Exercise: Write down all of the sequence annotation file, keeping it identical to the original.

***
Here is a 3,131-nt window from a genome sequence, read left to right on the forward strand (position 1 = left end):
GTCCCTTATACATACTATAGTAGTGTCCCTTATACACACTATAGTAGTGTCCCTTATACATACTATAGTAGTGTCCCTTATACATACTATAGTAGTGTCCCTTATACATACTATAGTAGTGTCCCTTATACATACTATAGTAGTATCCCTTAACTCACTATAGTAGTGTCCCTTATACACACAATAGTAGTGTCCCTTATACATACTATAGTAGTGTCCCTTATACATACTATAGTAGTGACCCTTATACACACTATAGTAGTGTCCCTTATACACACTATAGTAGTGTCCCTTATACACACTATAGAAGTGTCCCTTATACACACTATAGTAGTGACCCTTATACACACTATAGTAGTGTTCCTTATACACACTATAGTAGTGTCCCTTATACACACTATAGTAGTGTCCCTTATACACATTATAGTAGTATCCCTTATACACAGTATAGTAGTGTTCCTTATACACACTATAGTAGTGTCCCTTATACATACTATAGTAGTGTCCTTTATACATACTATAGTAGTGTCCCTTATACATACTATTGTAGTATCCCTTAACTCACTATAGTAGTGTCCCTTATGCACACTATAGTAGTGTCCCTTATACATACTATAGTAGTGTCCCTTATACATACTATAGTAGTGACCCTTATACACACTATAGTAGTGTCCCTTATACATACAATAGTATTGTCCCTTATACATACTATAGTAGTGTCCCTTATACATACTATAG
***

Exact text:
Here is a 3,131-nt window from a genome sequence, read left to right on the forward strand (position 1 = left end):
GTCCCTTATACATACTATAGTAGTGTCCCTTATACACACTATAGTAGTGTCCCTTATACATACTATAGTAGTGTCCCTTATACATACTATAGTAGTGTCCCTTATACATACTATAGTAGTGTCCCTTATACATACTATAGTAGTATCCCTTAACTCACTATAGTAGTGTCCCTTATACACACAATAGTAGTGTCCCTTATACATACTATAGTAGTGTCCCTTATACATACTATAGTAGTGACCCTTATACACACTATAGTAGTGTCCCTTATACACACTATAGTAGTGTCCCTTATACACACTATAGAAGTGTCCCTTATACACACTATAGTAGTGACCCTTATACACACTATAGTAGTGTTCCTTATACACACTATAGTAGTGTCCCTTATACACACTATAGTAGTGTCCCTTATACACATTATAGTAGTATCCCTTATACACAGTATAGTAGTGTTCCTTATACACACTATAGTAGTGTCCCTTATACATACTATAGTAGTGTCCTTTATACATACTATAGTAGTGTCCCTTATACATACTATTGTAGTATCCCTTAACTCACTATAGTAGTGTCCCTTATGCACACTATAGTAGTGTCCCTTATACATACTATAGTAGTGTCCCTTATACATACTATAGTAGTGACCCTTATACACACTATAGTAGTGTCCCTTATACATACAATAGTATTGTCCCTTATACATACTATAGTAGTGTCCCTTATACATACTATAG